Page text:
7 Writing Tools to Try for Children with Special Needs
One of the things I work on as a pediatric occupational therapist is improving handwriting skills in children of all ages. There are a variety of reasons children come to see me when they have been identified as having trouble in this area. More often than not, parents tell me that their children have no interest in writing or they tire easily during these activities. The most important thing I can do is identify exactly where the handwriting breakdown is taking place and provide kids with writing tools to build up their confidence and self-esteem.
Finding tools to help with handwriting is one of my favorite parts of my job. Over the course of my career, I have found a variety of tricks that can be easily done at school or at home to help children develop better handwriting skills.
Hand strength and manipulation skills are required for good handwriting skills to develop. Before I begin handwriting activities with kids during their sessions, we always do some kind of strengthening activity. Discovery Putty by Fun and Function is a motivating strengthening tool. There are six different sets to choose from with varying levels of resistance (based on your child's strength); the big hit in my office right now is the Dino Dig set, which is great for the youngest/weakest kids. Not only does it help build grasp strength, kids can work on building up their manipulation and bilateral coordination skills. (See video of putty in use.)
Many of the kids I work with apply too much pressure when using pencils and end up getting frustrated by having to constantly sharpen their pencils. I have found that use mechanical pencils (my favorite is the Zebra Cadoozle pencils) help kids work on regulating how much pressure they use during handwriting. They start to learn that if they use less pressure, the tip of the pencil won't keep breaking.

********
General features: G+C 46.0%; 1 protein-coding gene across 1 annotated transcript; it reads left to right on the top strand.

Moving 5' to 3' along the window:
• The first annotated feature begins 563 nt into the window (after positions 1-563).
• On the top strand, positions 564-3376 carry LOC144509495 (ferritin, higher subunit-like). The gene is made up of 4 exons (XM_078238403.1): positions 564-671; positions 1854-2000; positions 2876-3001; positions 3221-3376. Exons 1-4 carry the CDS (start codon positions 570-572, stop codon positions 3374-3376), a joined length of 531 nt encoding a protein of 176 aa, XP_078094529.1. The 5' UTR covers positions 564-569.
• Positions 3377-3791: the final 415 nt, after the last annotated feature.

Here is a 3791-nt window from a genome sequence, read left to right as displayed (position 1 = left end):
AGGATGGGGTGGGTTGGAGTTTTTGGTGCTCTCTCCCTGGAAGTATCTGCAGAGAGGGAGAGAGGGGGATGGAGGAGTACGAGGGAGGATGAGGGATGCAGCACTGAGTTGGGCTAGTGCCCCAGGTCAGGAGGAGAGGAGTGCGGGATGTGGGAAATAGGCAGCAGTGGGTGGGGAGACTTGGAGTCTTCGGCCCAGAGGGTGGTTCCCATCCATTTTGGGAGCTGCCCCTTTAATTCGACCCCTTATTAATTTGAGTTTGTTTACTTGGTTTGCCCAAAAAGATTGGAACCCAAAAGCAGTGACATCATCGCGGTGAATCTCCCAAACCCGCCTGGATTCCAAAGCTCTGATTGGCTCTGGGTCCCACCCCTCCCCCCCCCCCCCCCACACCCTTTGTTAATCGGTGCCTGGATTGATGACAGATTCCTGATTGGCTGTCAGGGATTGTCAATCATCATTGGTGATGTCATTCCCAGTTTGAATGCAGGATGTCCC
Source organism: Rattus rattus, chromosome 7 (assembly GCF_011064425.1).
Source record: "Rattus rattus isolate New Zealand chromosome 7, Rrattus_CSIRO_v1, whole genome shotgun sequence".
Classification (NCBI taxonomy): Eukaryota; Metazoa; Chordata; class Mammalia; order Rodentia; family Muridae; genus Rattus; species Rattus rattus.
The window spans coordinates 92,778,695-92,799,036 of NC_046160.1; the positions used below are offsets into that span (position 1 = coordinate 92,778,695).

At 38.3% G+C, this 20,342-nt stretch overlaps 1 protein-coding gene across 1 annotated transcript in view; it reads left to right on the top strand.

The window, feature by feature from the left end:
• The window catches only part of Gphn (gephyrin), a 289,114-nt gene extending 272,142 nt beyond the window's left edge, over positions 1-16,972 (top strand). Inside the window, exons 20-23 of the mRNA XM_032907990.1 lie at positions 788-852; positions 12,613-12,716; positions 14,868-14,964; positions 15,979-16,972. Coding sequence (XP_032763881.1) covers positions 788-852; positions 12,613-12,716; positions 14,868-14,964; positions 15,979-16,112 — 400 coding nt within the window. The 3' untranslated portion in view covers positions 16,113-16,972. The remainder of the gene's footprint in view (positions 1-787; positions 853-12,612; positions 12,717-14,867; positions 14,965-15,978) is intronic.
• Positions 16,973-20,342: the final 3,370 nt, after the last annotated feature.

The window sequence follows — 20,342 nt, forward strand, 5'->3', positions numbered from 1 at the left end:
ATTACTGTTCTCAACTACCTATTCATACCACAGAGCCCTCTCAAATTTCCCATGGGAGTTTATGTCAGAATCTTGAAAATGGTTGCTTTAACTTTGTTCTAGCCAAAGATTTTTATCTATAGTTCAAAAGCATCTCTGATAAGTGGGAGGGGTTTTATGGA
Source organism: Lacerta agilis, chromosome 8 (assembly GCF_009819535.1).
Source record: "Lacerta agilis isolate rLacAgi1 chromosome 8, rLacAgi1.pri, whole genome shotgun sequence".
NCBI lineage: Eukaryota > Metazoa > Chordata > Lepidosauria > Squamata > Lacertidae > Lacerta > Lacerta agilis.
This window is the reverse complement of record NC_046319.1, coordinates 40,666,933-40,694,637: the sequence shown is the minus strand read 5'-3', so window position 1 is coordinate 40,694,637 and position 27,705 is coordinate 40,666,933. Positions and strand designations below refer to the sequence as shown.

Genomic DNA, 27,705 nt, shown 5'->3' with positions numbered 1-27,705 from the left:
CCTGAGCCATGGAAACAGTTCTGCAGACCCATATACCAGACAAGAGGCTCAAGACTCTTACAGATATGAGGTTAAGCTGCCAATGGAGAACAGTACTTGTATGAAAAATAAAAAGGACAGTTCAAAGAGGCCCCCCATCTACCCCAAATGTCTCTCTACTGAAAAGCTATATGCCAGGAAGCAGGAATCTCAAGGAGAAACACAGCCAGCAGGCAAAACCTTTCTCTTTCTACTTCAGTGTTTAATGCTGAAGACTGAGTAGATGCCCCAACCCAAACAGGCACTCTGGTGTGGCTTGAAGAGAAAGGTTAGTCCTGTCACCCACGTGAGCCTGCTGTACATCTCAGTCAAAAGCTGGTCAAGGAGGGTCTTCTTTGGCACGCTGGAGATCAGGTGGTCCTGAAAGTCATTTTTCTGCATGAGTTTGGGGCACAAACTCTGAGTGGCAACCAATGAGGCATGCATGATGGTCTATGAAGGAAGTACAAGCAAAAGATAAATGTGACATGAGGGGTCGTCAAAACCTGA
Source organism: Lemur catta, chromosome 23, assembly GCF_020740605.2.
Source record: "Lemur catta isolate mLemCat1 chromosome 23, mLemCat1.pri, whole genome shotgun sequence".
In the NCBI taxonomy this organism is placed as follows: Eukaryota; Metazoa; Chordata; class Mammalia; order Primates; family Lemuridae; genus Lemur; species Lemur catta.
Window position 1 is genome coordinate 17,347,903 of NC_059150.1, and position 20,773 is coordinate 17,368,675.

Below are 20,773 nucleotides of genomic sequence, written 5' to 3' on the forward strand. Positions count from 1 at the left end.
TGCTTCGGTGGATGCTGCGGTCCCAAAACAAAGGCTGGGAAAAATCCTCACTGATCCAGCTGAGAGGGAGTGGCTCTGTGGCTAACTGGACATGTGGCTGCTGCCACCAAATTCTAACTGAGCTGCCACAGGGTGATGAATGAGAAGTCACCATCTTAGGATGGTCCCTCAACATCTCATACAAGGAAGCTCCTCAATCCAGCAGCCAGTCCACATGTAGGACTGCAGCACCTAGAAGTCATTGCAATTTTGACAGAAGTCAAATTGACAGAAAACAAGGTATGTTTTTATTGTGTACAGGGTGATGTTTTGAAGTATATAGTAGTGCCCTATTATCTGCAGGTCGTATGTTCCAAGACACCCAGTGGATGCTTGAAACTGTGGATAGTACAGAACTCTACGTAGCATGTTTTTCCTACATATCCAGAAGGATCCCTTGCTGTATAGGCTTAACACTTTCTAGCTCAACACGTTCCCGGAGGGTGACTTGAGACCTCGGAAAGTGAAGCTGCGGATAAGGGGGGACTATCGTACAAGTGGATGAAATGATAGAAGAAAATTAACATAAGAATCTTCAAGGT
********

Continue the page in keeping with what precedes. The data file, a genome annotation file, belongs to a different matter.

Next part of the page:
For younger children who are struggling with developing an age-appropriate grasp, the first thing I recommend is buying Crayola's Triangular Crayons and breaking them into two or three shorter pieces. First of all, the smaller the writing instrument, the more likely kids are to use a tripod-like grasp. Secondly, the triangle shape helps to naturally get kids to use only three fingers to hold them.
There are a lot of different pencil grips to choose from—so many that sometimes it gets too confusing. The Egg-Oh grip is a great choice for children who may over-flex their joints due to increased pressure while writing.
Working on a slight incline can help children who struggle with handwriting by putting their wrist in extension while allowing the fingers to flex and fall into a more efficient writing position. For kids who have difficulty using two hands, the clip will hold the paper in place so they can write without the paper moving all over the place.
There are many kids who have visual motor and perceptual delays that cause them to have handwriting difficulties. Some of the things that I see is that they have trouble making their letters the same size and spacing letters properly. I have found that using graph paper gives kids a visual prompt on how big a letter should be and how much space should be left between words. There is a great website that allows you to print out graph paper with different-size boxes depending on the age or skill level of the child.
Meghan Corridan has been a pediatric occupational therapist in New York City since 2001. She spent over ten years working at the SAGE Center and is now at Heads Up Therapy. In addition to her private work, she is a founding member of The Meeting House, a recreational after-school program for children with social special needs, and now runs The Meeting House Juniors program. She blogs about OT-tested and approved toys, games, books, and apps at MAC&Toys.